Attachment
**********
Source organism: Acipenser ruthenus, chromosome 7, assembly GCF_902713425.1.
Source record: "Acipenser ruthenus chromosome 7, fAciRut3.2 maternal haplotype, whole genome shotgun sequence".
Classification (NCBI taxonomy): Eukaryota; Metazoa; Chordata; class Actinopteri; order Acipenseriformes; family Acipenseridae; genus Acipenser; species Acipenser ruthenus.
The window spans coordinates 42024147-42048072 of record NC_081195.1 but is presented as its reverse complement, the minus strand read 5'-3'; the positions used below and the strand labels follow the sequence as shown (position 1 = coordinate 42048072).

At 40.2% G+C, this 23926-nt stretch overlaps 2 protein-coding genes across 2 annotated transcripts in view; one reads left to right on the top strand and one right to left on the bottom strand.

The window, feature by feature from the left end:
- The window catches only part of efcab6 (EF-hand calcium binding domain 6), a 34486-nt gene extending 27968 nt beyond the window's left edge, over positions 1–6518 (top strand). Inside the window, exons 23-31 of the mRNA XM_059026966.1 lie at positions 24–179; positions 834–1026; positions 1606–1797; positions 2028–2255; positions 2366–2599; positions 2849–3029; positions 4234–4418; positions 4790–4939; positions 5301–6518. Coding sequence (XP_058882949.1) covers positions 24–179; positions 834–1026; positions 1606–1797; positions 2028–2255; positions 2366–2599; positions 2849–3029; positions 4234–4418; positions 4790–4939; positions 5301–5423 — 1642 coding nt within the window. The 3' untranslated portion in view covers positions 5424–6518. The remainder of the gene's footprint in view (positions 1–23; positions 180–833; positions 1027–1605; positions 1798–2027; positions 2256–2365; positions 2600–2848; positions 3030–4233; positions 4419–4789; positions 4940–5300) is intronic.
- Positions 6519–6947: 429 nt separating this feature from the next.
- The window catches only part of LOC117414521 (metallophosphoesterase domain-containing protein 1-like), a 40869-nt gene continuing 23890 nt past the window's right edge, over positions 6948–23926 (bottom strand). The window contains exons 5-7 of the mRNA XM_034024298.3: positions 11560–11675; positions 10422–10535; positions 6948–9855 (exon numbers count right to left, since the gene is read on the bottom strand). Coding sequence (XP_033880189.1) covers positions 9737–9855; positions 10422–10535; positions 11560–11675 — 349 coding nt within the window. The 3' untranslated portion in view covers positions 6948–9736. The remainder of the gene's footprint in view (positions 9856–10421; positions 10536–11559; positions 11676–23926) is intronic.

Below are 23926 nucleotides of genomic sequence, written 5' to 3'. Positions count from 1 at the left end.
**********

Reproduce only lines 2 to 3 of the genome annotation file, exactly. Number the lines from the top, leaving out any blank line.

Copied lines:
Source record: "Acipenser ruthenus chromosome 7, fAciRut3.2 maternal haplotype, whole genome shotgun sequence".
Classification (NCBI taxonomy): Eukaryota; Metazoa; Chordata; class Actinopteri; order Acipenseriformes; family Acipenseridae; genus Acipenser; species Acipenser ruthenus.